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Congressional Hearing Announced

UPDATED (5:36 p.m.)...

A Congressional committee will hold a hearing about brain injuries and former NFL players.

The House Judiciary Committee announced Friday that it plans to hold hearings "on the lasting impact of head injuries suffered by National Football League (NFL) players and the coverage they receive from their benefits plans and other matters."

A date for the hearing was not announced.

Rep. John Conyers Jr. (D-Mich.), the chairman of the committee, said in a written statement: "The NFL recently announced the results of its internal study which revealed that players who suffered head injuries are susceptible to much higher rates of dementia and cognitive decline. This is a follow-up to a Congressional Research Service study the Committee commissioned on this issue as well as the testimony we received last Congress.

"Moreover, this issue affects not just NFL players, but millions of high school and college football players as well. The hearing will, among other things, allow us to hear directly from the NFL, the Players Union, and other interested parties concerning the impact and incidence of these injuries, and what can be done to limit them and compensate the players and their families."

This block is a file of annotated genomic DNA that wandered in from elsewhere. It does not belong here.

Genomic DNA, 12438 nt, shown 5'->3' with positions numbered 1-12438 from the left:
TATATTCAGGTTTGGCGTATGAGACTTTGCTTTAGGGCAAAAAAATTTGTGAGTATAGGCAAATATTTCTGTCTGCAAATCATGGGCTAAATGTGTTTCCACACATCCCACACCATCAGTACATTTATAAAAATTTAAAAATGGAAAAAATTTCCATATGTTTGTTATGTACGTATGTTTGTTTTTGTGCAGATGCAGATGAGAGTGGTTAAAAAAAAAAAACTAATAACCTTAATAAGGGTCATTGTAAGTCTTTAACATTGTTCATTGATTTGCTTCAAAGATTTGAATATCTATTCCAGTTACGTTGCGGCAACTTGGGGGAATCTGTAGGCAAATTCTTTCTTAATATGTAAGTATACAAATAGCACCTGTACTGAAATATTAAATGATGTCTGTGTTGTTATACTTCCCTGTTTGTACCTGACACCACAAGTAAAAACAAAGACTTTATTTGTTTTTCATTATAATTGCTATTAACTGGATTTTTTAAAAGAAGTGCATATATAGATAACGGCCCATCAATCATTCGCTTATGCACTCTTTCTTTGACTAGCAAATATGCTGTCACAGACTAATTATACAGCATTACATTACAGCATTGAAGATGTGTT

The announcement comes days after a study commissioned by the NFL found that 6.1 percent of retired NFL players age 50 and above reported receiving a diagnosis of dementia, Alzheimer's disease or other memory-related disease, compared to 1.2 percent for all comparably aged U.S. men, and 1.9 percent of former players ages 30 to 49 indicated that they'd received such a diagnosis, compared to 0.1 percent for the general population.

Researchers at the University of Michigan's Institute for Social Research wrote the 37-page report based on findings of a telephone survey of 1,063 retired NFL players conducted last November and December.

The lead author of the study, designed to assess the health and well-being of retired players, said earlier Friday that the report does not provide conclusive evidence that the former players suffer from dementia and other memory-related diseases at a rate significantly higher than that of the general population.

"The conclusion [of that section of the study] is that further research is warranted, and I really mean it," David R. Weir said in a telephone interview, adding later: "We don't know."

By Mark Maske  |  October 2, 2009; 4:22 PM ET  | Category:  League Save & Share:  Send E-mail   Facebook   Twitter   Digg   Yahoo Buzz   Del.icio.us   StumbleUpon   Technorati  
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Comments

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My name is Kathy and I am the full time caregiver for my eighty one year-old Dad who has Alzheimer's and lives with me in North Carolina.

When my Mom died in 2004 and Dad moved in with me, I had no idea what to do. But day by day, I found ways to cope, and even enjoy having my Dad with me.